Waste of Lives?
HART sees an end to animal research
The UH chapter of Houston Animal Rights Team wants to ban animal research on campus. HART says
using animals for research is not only
cruel but a needless waste of life because there are alternatives to using
Among the alternatives is the use
of human fetuses and placentas.
"It's basically afterbirth going right
into the trash," Frank San Miguel,
co-president of HART-UH said."T
assume they would come from miscarriages and abortions."
When it was noted that using human fetuses and placentas might not
go over well with anti-abortionists,
San Miguel, a third year journalism
major, said, "I really don't have any
qualms about it. Animal rights activists are concerned with the rights
Robert E. Faith, Jr., director of the
UH Animal Care Committee, which
oversees animal use at UH, says researchers have laudable goals. "And
a lot of the benefits are good for the
animals too," Faith said.
"Not the animals used in the experiments, of course," Faith said.
"But others. For instance, dogs with
An optometry researcher with
that department said he used to
work with primates but no longer
"Human cadaver corneas are more
economical than working with primates and will run you even less
than the price of a rabbit. And you
won't have to worry about animal
rights activists raiding your lab," the
ACC's Faith said the animal rights
debate is one of ethics and that to
"have a debate takes two sides."
Yet some UH researchers said they
needed clearance from Faith before
they could even discuss animal
"I'll have to talk to Bob Faith and
get approval before I release my
information," Earl L. Smith III of
Optometry said. Asked why he
would need clearance from Faith,
who is not in Optometry, Smith said,
"I just want to make sure the university isn't at cross purposes with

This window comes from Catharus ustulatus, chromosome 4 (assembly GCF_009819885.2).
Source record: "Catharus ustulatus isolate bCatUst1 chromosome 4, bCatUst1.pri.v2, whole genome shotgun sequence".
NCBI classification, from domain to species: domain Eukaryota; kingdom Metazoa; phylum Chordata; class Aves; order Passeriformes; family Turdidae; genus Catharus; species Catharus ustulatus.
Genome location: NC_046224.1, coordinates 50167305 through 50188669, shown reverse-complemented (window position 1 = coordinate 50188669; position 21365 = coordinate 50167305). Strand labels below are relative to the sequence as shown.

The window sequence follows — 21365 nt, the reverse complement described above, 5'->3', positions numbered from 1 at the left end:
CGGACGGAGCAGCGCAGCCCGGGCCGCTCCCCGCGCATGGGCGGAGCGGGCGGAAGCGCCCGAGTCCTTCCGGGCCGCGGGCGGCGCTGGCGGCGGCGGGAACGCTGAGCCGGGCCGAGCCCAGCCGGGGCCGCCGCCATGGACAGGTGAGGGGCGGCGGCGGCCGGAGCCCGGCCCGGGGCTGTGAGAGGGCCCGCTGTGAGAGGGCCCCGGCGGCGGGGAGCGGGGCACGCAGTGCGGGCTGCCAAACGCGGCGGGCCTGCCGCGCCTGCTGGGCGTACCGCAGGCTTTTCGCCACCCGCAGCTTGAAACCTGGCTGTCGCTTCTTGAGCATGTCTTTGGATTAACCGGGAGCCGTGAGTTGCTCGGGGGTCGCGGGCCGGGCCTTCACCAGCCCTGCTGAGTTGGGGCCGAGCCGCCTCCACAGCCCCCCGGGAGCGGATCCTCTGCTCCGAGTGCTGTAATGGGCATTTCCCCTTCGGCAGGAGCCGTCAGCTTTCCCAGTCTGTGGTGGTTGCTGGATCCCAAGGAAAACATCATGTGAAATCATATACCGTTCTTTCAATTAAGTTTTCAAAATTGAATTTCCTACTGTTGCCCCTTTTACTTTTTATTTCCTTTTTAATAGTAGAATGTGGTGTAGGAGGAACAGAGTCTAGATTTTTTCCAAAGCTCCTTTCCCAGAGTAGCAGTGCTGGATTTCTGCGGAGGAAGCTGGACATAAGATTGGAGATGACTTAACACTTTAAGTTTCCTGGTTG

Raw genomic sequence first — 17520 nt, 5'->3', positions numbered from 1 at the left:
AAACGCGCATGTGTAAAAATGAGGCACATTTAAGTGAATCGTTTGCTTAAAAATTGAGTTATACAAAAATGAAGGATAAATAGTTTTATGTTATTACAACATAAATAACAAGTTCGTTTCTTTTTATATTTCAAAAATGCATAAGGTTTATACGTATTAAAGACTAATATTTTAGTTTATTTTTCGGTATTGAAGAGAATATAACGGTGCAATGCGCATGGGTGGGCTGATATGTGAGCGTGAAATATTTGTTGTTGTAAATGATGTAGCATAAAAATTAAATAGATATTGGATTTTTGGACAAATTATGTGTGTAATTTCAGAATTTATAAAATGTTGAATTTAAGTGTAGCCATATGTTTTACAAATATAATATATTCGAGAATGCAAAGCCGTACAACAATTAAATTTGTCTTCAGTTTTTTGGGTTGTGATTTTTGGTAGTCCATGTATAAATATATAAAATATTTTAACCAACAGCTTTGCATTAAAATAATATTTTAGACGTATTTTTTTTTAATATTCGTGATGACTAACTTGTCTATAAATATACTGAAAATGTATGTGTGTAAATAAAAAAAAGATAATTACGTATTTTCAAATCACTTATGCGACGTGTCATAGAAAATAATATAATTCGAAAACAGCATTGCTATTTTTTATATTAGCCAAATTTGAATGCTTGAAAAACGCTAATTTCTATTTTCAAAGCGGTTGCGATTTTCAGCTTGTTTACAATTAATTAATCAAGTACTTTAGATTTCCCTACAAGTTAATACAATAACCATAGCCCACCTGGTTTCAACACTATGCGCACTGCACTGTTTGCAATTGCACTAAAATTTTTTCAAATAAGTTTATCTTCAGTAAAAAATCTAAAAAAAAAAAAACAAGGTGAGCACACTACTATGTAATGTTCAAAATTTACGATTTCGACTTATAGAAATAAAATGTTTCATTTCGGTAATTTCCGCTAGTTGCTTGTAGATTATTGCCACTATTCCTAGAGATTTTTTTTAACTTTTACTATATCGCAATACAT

Other researchers declined to be
interviewed. Nor would some provide names of colleagues who might
be willing to discuss the issue.
One researcher, however, was
willing to discuss his work.
"My specialty is diarrhea. I've
been studing it for 25 years," biology
Professor David S. Mailman said.
"I go through a dog every week or
two," Mailman said. "I get them
from the pound. I pay $65 an animal."
Robert Armstrong, director of the
Bureau of Animal Regulation and
Care for the City of Houston said the
city charges $35 each for cats or run-
of-the-mill thirty or forty-pound,
straight-legged, short-haired dogs.
However, "For disease-free animals taken by Caesarean section,
prices range up into thousands of
dollars," Armstrong said.
HART alleges that (nationally)
many animals are wasted because of
redundant experiments. Faith says
redundant research is highly unlike-
Yet Armstrong, whose department
sold about 500 animals to UH last
year, said that redundant research is
not unheard of. "There have been
instances (at other institutions)
where redundant research was done
in order to generate more research
funds," Armstrong said.
Julie T. Norris, assistant vice president of Sponsored Programs and a
member of ACC, said, "We try to use
as few animals as possible to get valid results."
Norris said UH used about 6,400
animals last yar.
After the experiments are terminated, the animals are "sacrificed
and then disposed of through incineration," Mailman said.
Norris said animals that have undergone radioactive or biological
contamination are handled with special precautions.
As to HART's question of whether
animals suffer at the hands of UH
researchers, "Under the guidelines,
that is not allowed," Barbara E. De
Haven, a proposal specialist, said.
When posed the same question,
ACC director Faith replied, "There
are some experiments that can't be
done any other way."
Faith, who describes himself as an
animal welfare advocate, said, "You
cannot use an animal and create a
painful situation unless you can justify it."
"We have very few animals here
that suffer needlessly," Faith said.
Faith also said he thinks both sides
will probably find common ground
on which to carry on the debate. "But
that's going to exclude the fringes,
because the fringes are extremely
"We are realistic, rational people/'
San Miguel said, "Ideally, our goal is
to see the end of animal research on
campus. But we know it's not going
to happen overnight. "-L. Poling